Graduation requirements at Ketchikan’s high schools could change. The board of education reviewed potential changes at Wednesday’s meeting. It also reviewed tightened immunization requirements and a program that helps students train for a potential school shooting.
The biggest change in the district’s graduation requirements could be in social studies. The board may cut the civics requirement by half — to just a semester. Students would no longer be required to take specific classes, like U.S. history. Instead, they’d be required to take three total credits in social studies. A semester of Alaska history is required by state law.
Proponents of the change say it would add flexibility. Current requirements lead some students to miss modern U.S. history, since most students fulfill the district’s graduation requirements by the time they reach the midway point in their U.S. history class.
Another potential change would allow students to fulfill a one-year technical education requirement with a fine arts class.
In a survey of students and staff that accompanied the presentation, respondents were split on whether high schoolers should be required to take a financial literacy course.
Board member Rachel Breithaupt said she favored that idea.
“I was taught how to write a check in middle school, and that was the extent of my financial literacy from public school education,” she said. “And I think that’s a real shame.”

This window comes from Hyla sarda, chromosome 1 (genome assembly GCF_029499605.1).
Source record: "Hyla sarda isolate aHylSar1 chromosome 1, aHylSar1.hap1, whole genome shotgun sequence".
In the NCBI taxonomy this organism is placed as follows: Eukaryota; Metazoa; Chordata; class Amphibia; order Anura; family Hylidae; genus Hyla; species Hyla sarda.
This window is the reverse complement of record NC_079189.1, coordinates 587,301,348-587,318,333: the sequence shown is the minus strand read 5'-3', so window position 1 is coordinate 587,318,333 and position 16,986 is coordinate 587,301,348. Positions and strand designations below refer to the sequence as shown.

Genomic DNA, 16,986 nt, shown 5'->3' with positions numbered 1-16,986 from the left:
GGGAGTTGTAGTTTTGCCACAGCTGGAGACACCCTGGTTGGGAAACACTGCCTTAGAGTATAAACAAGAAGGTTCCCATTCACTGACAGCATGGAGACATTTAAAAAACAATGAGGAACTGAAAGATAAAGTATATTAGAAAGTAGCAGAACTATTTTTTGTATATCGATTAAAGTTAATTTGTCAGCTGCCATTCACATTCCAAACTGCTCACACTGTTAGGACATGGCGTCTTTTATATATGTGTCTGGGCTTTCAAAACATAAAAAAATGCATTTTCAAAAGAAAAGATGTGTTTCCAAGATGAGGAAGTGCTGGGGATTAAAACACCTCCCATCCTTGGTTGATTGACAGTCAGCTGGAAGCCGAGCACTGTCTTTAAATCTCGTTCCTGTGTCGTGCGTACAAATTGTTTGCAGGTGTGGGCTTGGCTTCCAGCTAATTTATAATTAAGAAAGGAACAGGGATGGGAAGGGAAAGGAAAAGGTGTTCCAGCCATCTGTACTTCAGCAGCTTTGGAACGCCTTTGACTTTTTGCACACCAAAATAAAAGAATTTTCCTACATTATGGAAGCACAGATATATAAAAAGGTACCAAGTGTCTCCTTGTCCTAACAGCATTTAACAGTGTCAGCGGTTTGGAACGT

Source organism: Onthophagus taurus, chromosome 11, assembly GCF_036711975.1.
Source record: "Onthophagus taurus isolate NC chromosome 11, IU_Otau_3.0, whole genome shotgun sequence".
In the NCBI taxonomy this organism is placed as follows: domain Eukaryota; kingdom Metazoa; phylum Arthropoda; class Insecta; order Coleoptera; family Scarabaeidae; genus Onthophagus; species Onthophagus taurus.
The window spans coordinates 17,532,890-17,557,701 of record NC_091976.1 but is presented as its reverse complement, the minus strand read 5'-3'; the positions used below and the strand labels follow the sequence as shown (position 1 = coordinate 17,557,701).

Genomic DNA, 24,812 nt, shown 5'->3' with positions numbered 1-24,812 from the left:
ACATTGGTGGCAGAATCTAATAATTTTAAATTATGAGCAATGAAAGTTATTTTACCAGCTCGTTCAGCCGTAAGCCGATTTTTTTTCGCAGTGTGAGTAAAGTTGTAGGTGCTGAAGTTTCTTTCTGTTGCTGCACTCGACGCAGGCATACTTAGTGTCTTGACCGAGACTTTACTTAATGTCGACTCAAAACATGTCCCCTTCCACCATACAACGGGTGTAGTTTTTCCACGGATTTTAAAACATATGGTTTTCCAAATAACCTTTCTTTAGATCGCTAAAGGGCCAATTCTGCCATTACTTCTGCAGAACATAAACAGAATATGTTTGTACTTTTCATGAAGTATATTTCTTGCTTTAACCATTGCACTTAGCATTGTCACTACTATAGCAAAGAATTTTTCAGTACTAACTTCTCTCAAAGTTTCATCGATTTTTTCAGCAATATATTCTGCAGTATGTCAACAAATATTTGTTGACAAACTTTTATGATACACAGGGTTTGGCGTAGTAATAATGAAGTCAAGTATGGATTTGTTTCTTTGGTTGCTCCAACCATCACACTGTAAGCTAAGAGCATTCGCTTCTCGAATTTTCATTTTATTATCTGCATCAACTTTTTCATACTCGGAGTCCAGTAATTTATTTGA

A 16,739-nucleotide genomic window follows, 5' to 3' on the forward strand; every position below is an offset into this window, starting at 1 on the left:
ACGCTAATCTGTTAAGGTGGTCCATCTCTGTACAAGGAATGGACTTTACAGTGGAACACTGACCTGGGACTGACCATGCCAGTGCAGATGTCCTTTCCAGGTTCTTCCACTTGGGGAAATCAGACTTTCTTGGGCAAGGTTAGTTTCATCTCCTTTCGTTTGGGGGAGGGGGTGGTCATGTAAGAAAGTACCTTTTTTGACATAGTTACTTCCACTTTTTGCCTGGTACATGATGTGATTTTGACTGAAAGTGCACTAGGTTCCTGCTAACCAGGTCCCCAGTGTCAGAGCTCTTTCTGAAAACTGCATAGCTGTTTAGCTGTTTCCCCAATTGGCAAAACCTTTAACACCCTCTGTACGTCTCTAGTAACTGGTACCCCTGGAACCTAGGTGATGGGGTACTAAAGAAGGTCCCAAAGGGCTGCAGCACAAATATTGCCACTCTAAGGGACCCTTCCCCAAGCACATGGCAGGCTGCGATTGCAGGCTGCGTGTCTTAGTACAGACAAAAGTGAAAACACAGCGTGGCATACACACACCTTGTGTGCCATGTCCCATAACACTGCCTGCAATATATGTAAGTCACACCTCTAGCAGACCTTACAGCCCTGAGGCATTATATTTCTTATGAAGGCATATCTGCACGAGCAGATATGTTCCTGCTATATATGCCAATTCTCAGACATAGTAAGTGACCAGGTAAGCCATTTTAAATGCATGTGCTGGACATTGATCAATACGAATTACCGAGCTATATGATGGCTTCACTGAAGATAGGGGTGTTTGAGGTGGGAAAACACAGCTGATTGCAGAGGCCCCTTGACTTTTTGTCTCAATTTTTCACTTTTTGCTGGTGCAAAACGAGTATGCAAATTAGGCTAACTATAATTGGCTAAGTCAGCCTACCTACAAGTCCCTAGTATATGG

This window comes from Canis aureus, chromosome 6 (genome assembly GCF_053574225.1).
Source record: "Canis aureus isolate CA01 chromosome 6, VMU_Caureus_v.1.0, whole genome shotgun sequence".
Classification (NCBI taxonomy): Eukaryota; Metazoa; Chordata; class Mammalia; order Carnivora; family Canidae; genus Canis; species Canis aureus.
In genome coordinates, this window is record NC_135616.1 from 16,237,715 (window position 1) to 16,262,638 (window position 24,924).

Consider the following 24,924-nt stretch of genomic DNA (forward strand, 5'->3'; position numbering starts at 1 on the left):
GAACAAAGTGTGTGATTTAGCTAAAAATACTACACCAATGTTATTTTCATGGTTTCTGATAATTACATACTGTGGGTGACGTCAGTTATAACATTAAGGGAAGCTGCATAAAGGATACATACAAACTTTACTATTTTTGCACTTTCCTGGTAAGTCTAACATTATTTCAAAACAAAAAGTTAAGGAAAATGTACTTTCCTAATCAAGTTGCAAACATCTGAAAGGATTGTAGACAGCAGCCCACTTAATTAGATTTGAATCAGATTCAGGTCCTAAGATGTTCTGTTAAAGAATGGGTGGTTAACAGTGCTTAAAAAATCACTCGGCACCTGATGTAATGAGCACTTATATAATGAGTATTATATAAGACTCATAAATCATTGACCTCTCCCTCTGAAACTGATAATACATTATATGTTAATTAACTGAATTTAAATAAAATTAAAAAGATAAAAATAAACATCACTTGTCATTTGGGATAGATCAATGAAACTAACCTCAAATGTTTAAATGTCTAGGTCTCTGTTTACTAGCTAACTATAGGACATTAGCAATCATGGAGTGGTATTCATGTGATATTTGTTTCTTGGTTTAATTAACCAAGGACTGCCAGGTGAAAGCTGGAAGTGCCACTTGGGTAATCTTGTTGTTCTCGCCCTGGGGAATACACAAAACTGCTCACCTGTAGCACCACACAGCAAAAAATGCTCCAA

Board member Sonya Skan said she wants to see mental health included as part of an expanded health class.
“I feel like there are so many people that are afraid to talk about their own mental health, or afraid to talk about medications or what’s happening in their lives, or to even seek the help that they need,” she said.
Board member Diane Gubatayo said she wanted to hold a public meeting to give the community a chance to weigh in on the proposed changes.
“Because no one’s had a chance other than tonight to really discuss these recommendations beyond us as a board and staff,” she said.
The board also discussed a proposal to change the district’s immunization requirements. The new requirements would mandate that doctors, nurse practitioners and physicians’ assistants sign off on medical exemptions. Parents would need a notarized letter attesting to their religious beliefs to be exempted.
Acting board president Bridget Mattson say the change is intended to bring the district’s vaccination policy in line with state law. The board has yet to vote on the change.
In other business, the school board unanimously approved two temporary teachers’ contracts. It also postponed its review of an active shooter training curriculum for students until its Jan. 22 meeting.